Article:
Diverse and mostly uncharacterised microorganisms live in the deep biosphere, potentially playing a role in mediating global biogeochemical processes.
The research conducted by Hayley Manners and colleagues at Plymouth University and the University of Southampton is investigating whether evidence of microorganisms colonising volcanic deposits in the deep biosphere can be detected using their organic remains. As part of this work Hayley participated in an International Ocean Discovery Programme (IODP) Expedition (Exp370 – T-Limit of the Deep Biosphere) last September, which aimed to investigate the temperature limit to life in the deep biosphere off Cape Muroto, Japan.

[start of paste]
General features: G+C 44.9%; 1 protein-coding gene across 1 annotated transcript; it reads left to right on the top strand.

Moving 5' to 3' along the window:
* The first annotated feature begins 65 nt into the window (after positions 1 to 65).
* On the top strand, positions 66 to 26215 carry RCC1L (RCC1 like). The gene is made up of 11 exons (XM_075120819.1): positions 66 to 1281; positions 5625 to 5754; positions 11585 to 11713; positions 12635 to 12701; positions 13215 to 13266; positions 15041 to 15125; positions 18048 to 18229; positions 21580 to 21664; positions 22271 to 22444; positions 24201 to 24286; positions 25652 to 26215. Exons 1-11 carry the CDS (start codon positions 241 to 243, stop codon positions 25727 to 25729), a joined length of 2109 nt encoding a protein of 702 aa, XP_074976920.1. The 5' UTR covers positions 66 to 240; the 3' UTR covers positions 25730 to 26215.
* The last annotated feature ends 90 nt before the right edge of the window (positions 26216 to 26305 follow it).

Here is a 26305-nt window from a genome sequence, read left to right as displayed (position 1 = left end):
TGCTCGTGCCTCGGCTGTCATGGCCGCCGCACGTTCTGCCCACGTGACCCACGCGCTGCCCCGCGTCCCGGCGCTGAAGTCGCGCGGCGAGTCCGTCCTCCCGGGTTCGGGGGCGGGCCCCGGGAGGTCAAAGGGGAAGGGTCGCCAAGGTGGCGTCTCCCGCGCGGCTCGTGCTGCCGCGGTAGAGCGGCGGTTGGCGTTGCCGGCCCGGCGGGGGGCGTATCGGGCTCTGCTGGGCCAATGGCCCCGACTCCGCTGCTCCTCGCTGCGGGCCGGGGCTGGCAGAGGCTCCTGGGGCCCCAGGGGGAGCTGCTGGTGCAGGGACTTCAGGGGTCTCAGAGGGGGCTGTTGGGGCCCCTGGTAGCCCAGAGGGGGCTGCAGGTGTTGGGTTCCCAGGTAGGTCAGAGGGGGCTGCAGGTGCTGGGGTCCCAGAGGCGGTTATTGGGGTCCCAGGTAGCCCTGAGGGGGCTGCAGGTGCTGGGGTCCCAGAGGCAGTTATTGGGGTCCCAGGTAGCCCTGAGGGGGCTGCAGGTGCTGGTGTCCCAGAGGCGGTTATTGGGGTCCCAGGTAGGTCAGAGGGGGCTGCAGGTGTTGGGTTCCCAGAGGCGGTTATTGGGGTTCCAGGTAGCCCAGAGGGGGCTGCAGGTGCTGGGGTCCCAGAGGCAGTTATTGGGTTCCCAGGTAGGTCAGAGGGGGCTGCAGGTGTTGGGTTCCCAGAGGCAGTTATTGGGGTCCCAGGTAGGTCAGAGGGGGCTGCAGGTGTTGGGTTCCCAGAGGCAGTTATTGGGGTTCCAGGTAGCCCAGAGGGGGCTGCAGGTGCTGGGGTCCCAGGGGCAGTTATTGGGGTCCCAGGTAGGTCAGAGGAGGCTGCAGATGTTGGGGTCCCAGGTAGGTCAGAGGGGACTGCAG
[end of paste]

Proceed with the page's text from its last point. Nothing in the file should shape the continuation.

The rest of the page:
Understanding the origin, evolution and significance of
this realm is important if we want to determine the role
of the deep biosphere in the Earth system and how
microorganisms thrive in such extreme environments,
which in turn may provide insight into life elsewhere in
the solar system.